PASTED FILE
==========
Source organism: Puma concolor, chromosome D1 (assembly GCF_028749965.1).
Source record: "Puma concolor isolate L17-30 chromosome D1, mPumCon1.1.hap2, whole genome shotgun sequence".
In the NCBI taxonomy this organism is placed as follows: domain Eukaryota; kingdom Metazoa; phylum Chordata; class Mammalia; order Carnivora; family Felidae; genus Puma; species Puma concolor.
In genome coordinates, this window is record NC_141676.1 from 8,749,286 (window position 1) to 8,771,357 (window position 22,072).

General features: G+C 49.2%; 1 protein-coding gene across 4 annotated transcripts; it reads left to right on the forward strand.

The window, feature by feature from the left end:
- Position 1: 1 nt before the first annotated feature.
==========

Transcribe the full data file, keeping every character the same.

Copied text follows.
Source organism: Puma concolor, chromosome D1 (assembly GCF_028749965.1).
Source record: "Puma concolor isolate L17-30 chromosome D1, mPumCon1.1.hap2, whole genome shotgun sequence".
In the NCBI taxonomy this organism is placed as follows: domain Eukaryota; kingdom Metazoa; phylum Chordata; class Mammalia; order Carnivora; family Felidae; genus Puma; species Puma concolor.
In genome coordinates, this window is record NC_141676.1 from 8,749,286 (window position 1) to 8,771,357 (window position 22,072).

General features: G+C 49.2%; 1 protein-coding gene across 4 annotated transcripts; it reads left to right on the forward strand.

The window, feature by feature from the left end:
- Position 1: 1 nt before the first annotated feature.